Text of the letter follows:
The Honorable Charles F. Bolden, Jr.
National Aeronautics and Space Administration
300 E Street, SW
Washington, DC 20546
Dear Administrator Bolden:
The vivid images of last Friday’s meteor streaking across the Russian sky quickly made their way around the world, captivating the public and leaving many to wonder how such an event could happen without warning. On the same day, much of the world’s astronomical focus was on an asteroid, 2012 DA14, which safely passed the Earth, but came close enough to warrant attention. These events, while coincidental, raise questions about our preparedness for future objects coming toward Earth.
The meteor in Russia resulted in nearly 1,000 injuries, mostly due to broken glass caused by the explosion from the meteoroid entering our atmosphere. This devastation serves as a blunt reminder of the dangers that cosmic objects pose to human safety and wellbeing. The likelihood of a catastrophic event may be low, but the consequences are sufficiently dire to warrant preparation. An early warning could enable steps to mitigate damage and limit the loss of human life.
Locating and tracking these objects is clearly just the first step in preparedness. The ability to eliminate the threat of an asteroid or meteor impacting Earth, colliding with the Moon, or disrupting our space-oriented communications and scientific equipment could be vital. We would be remiss if we did not use the recent events as an opportunity to survey our current capabilities and assess how we can better use limited resources to identify potential threats.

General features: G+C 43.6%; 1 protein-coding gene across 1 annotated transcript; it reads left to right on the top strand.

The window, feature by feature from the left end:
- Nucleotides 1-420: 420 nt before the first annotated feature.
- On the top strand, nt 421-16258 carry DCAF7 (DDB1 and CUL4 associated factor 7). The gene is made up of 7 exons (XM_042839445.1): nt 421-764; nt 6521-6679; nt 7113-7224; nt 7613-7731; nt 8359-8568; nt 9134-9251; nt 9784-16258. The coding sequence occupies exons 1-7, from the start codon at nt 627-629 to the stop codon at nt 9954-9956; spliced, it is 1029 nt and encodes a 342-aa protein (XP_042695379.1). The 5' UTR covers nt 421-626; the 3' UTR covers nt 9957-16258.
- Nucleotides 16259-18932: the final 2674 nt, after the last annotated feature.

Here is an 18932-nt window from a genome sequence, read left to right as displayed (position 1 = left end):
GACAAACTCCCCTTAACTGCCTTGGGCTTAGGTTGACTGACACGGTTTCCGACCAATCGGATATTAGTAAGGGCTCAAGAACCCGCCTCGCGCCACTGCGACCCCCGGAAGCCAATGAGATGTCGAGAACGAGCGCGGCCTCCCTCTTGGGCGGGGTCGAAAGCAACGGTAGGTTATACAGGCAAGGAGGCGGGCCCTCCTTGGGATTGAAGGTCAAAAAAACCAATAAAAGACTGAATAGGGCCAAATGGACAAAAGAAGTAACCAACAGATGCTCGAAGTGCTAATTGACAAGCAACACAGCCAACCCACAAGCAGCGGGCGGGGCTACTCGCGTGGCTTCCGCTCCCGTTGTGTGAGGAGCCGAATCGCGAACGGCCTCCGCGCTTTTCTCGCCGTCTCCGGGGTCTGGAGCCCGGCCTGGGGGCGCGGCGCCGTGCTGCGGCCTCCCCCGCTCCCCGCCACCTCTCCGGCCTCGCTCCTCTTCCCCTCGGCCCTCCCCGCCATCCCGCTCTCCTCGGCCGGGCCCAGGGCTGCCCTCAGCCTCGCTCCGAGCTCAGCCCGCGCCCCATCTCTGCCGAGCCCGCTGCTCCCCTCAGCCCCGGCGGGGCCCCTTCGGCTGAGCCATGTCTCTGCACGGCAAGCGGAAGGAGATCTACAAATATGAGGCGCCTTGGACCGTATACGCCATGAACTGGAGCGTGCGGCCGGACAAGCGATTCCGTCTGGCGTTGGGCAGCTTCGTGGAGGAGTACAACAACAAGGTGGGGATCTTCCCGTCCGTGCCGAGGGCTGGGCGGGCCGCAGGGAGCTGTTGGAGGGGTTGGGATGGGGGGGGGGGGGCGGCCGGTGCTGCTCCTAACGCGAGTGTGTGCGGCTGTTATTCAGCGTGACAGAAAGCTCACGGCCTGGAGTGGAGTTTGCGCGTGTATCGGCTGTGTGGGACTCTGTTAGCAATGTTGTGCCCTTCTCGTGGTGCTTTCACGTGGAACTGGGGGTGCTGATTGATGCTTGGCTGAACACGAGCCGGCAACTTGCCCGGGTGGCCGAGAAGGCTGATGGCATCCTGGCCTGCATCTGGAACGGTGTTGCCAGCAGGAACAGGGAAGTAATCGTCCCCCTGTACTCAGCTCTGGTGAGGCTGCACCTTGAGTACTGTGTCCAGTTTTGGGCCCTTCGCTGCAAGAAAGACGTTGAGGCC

Please respond to the following questions by March 20, 2013:
1) Please explain the current arrangement for tracking cosmic objects. To what degree of certainty are the objects which pose a threat to Earth being monitored? What type of coordination is occurring on an international scale?
2) What shortcomings are currently present in NASA’s ability to accurately track and predict cosmic objects which may pose a threat to Earth, the Moon, our satellites and other space-oriented apparatus?
3) How achievable are current NASA plans designed to eliminate the threats posed by cosmic objects on a collision course with Earth?
4) How much lead time is necessary between identifying a threat to Earth and its neutralization employing the current NASA strategies?
Thank you for your prompt attention to this matter. I look forward to reviewing your response.
F. JAMES SENSENBRENNER, JR
Member of Congress